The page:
Americans overwhelmingly say that the midterm election results that gave Republicans control of the House represented a rejection of the Democrats and not a mandate for the GOP, according to a CNN/Opinion Research poll conducted Nov. 11-14. (Story
; Poll data
Seventy percent of those surveyed said the results were a rejection of Democratic rule in the House while 17 percent called it a mandate for Republicans. Eight percent answered "neither" and 5 percent had no opinion.
"That's the classic pattern in elections like these," said CNN Polling Director Keating Holland, referring to the Democratic takeover in 2006 and the GOP's victory in 1994. "Most Americans seem to believe that these elections were 'throw-the-bums-out' events."
In 2006, 60 percent described the Democratic victory as a rejection of the Republicans, whose fortunes had been spiraling downward during former President Bush's second term. Twenty-seven percent said it was a mandate for the Democrats.
In 1994, when the Republicans enjoyed their previous big victory and takeover of the House, 60 percent said the reason was rejection of the Democrats while 18 percent called it a mandate for Republicans.
Forty-four percent said the most important factor in the Republicans' victory was disapproval of President Obama while another 35 percent said it was opposition to the Democrats. Fourteen percent said it was support for the Republicans, while 5 percent said there were other reasons and 2 percent had no opinion.
Forty-eight percent of Americans have an unfavorable view of the Democrats in the aftermath of the election compared to 46 percent who see them favorably, with 6 percent expressing no opinion. That's about the same kind of split opinion that CNN's late October poll found.
The figures for the Republicans since the election are somewhat more negative. Forty-eight percent see them unfavorably while 43 percent regard them favorably, with 9 percent taking neither side. In late October, 44 percent saw the GOP favorably and 43 percent did not.
Holland said, "Unlike 1994, the last time the Republicans bumped the Democrats from power on Capitol Hill, the GOP takes over without the American public solidly behind it."
While a majority believes that Republican control will be good for the House, there is less agreement that it will make much of a difference in terms of whether they will do a better job than the Democrats.
Fifty-two percent said GOP control would be good for the country while 39 percent disagree, with the rest taking no position. That compares to the Democratic takeover in 2006, when 67 percent said it would be good for the country and 24 percent believed it would not, with the remainder taking no position.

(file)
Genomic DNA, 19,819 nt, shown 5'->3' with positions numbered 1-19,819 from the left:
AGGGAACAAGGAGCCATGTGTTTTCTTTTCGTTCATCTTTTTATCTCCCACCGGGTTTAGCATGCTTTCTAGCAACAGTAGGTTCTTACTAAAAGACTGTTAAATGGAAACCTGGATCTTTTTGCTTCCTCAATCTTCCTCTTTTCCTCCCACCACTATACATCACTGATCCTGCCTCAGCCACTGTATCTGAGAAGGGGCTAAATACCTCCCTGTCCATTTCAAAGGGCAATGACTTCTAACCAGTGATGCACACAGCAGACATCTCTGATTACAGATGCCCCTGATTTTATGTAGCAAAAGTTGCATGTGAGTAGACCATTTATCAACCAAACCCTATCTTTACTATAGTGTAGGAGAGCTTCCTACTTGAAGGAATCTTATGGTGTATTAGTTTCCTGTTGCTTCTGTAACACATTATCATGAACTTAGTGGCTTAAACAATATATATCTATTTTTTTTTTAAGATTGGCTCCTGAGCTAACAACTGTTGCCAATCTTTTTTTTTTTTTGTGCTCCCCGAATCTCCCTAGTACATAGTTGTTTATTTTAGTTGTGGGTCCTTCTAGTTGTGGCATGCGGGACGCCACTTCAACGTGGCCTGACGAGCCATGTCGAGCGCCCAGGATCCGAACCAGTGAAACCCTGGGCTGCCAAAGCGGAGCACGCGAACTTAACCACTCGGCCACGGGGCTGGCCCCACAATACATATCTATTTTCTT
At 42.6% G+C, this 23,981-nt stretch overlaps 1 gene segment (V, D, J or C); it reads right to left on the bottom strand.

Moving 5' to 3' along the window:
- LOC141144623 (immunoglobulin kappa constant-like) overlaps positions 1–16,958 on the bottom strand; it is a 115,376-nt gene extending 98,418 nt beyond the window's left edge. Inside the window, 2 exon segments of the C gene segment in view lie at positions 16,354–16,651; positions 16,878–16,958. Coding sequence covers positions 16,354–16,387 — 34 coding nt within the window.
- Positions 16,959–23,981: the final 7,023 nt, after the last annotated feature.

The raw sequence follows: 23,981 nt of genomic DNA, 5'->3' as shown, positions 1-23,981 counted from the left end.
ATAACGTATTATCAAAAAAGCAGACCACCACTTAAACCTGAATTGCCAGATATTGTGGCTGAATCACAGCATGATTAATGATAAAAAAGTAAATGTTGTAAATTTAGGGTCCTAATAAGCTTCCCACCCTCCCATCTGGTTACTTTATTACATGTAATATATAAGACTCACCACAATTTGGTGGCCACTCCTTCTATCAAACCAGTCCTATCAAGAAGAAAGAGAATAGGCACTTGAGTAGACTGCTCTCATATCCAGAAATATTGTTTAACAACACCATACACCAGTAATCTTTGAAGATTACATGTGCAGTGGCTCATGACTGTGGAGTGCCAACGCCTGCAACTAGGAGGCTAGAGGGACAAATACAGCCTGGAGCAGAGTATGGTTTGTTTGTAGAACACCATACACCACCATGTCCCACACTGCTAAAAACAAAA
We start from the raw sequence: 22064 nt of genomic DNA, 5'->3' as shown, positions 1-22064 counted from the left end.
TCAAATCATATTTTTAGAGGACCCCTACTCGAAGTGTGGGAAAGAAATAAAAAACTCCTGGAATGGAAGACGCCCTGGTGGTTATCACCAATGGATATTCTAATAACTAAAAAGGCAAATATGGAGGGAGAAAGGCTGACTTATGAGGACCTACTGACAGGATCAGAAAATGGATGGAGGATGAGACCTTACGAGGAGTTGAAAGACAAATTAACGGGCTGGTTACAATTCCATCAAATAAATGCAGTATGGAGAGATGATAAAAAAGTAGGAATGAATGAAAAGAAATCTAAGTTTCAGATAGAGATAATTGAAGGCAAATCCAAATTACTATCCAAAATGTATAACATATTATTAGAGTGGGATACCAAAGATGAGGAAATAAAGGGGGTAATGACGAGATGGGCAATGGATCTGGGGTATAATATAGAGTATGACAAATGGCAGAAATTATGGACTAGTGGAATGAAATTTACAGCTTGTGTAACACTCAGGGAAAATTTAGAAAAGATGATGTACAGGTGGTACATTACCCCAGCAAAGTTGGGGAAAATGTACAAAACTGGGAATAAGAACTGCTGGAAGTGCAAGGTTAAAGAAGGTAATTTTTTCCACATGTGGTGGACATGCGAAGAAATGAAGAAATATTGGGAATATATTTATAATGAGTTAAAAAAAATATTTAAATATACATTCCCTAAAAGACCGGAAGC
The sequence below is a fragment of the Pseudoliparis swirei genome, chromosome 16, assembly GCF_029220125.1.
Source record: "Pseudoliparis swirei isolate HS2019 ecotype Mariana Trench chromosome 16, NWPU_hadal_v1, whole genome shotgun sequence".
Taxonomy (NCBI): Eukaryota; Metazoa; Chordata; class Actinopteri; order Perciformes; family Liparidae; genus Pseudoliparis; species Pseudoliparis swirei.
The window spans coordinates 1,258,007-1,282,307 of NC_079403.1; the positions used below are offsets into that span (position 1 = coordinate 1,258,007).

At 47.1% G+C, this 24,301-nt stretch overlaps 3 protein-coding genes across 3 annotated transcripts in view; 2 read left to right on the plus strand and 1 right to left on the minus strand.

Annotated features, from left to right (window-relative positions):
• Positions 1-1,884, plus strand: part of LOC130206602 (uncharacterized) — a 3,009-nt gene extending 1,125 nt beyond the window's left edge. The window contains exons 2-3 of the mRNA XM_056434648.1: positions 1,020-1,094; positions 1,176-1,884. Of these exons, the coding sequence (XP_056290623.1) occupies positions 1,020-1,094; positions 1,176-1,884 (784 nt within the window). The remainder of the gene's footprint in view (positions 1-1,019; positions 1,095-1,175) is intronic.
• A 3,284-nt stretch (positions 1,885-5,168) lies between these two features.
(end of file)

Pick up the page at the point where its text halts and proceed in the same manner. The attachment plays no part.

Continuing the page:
Asked if Republicans would do a better job of running the House, 44 percent said it would make no difference, 33 percent said they'd do better and 21 percent said worse. In 2006, 46 percent believed the newly-enabled Democratic majority would do a better job of running the House than the Republicans, 14 percent said they'd do worse and 39 percent predicted there'd be no difference.
Forty-one percent also said they don't think Republican control will make much difference when it comes to getting things done, while 32 percent believe more will get done and 26 percent predict less will get done.
The tea party movement is seen unfavorably by 42 percent and favorably by 38 percent with 9 percent answering that they never heard of it and 11 percent having no opinion. In late October, the favorables and unfavorables were evenly divided. Asked whether the movement should become a formal political party with its own candidates, Americans split at 48 percent each, with 4 percent having no opinion.
The poll also found that the public tended to have a somewhat better opinion of the political views of the Republicans than they did for the Democrats.
Forty-three percent described the Republicans' views as "about right" while 37 percent said they were too conservative and 17 percent saying they were too liberal, with 4 percent undecided.
Forty-nine percent found the Democrats' views to be too liberal compared to 39 percent who described them as "about right." Ten percent said they were too conservative and 2 percent had no opinion. In 2006, 54 percent regarded the Democrats' views as about right.
There's no straight comparison to make of these figures to the election results since the CNN poll was of all Americans and not just those motivated to go to the polls.
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